DASA Competition: Generation After Next Communications & Networks
This competition seeks innovations for communications, networking and information services, to help solve defence challenges.
This Defence and Security Accelerator (DASA) competition is seeking proposals for innovative technologies for communications, networking and information services, with an emphasis on the challenges that are specific to defence. This competition is part of a phased campaign being run in support of the Dstl Communications and Networks Programme.
The scope includes the development of new physical layers, networking and information layer concepts and protocols, as well as cross-cutting aspects such as inter-layer interactions, network management approaches, and the impact of novel information assurance technologies. We are particularly interested in proposals that address the challenges specific to the defence context and hence are less likely to be satisfied by technologies directly lifted from the civil world. Examples of such issues include;
- Denial of communications technologies by highly capable adversaries
- The need to adapt rapidly to changing operational context – including changes in communications capability – without dependence on expert staff
- The need to integrate rapidly into heterogeneous networks and information systems
Total funding for all phases of the competition is £6 million :
- First Discovery phase £1 million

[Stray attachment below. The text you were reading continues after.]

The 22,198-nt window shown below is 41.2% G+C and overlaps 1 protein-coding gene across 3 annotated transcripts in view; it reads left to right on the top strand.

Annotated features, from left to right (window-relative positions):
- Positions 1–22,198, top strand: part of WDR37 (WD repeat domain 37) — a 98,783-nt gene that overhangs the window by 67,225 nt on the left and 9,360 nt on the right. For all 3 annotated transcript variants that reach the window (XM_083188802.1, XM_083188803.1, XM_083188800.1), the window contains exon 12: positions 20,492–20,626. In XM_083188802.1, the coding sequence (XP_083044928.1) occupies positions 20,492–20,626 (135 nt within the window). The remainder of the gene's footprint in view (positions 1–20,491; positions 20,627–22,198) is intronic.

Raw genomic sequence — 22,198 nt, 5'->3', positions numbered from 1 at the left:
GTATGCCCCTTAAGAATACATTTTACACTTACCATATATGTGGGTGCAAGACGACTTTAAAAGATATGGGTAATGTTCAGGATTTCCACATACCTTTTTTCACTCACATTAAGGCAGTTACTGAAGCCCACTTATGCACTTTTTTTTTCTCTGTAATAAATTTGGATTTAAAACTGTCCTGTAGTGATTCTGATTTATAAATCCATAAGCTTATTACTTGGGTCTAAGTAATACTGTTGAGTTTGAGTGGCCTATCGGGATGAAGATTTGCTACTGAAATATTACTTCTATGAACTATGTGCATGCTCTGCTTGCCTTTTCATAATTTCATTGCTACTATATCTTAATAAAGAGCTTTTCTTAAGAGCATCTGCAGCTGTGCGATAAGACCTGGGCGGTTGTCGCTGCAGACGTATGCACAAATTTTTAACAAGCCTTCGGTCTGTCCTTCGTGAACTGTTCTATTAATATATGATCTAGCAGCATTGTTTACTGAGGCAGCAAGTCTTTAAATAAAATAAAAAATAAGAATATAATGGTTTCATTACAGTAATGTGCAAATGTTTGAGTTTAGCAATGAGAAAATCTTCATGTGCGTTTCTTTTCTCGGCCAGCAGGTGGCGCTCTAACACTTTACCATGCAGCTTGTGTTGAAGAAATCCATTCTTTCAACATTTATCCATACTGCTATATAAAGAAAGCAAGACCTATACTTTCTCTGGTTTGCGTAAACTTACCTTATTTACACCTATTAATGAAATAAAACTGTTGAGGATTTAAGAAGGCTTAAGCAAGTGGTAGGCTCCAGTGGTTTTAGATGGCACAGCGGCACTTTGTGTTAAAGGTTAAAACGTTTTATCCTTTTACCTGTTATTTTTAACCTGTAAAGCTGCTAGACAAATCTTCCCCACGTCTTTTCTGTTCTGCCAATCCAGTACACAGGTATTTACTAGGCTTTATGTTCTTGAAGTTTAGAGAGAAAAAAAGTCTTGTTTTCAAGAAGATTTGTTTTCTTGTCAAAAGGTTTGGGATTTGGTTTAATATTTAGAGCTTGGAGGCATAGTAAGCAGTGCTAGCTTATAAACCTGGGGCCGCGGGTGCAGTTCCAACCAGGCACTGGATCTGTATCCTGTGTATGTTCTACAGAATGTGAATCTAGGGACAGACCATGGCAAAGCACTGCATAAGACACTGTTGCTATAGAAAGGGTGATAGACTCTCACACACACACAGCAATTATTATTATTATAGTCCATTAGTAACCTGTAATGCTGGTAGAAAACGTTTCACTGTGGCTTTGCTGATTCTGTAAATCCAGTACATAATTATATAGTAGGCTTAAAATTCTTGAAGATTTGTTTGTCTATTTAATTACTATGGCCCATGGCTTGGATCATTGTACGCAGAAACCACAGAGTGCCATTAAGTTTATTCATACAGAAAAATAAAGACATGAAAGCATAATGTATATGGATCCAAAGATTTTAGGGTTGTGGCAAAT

- First Development phase £2 million
- Second Discovery phase £1 million
- Final Development phase £2 million
This initial stage of the competition will open the first of the ‘Discovery’ phases and will follow the anticipated timetable above. For this phase, the total funding available is £1M (ex VAT), and we expect to fund 8-10 proposals.
We are seeking proposals for novel capability in the fields of Communications, Networking and Information Services. Proposals can be based on novel ideas within existing communications standards and defence networks, or for completely new approaches to transmitting information.
Proposals can be generic in application, or could target one of the domains of defence (including Air, Land and Maritime); however, proposals should be focused on military deployed scenarios, rather than fixed communications infrastructure, such as data centres. In addition, proposals solely restricted to the space domain are not in the scope of this competition.
We welcome approaches looking to exploit civilian communications technology components that could be modified to support defence requirements.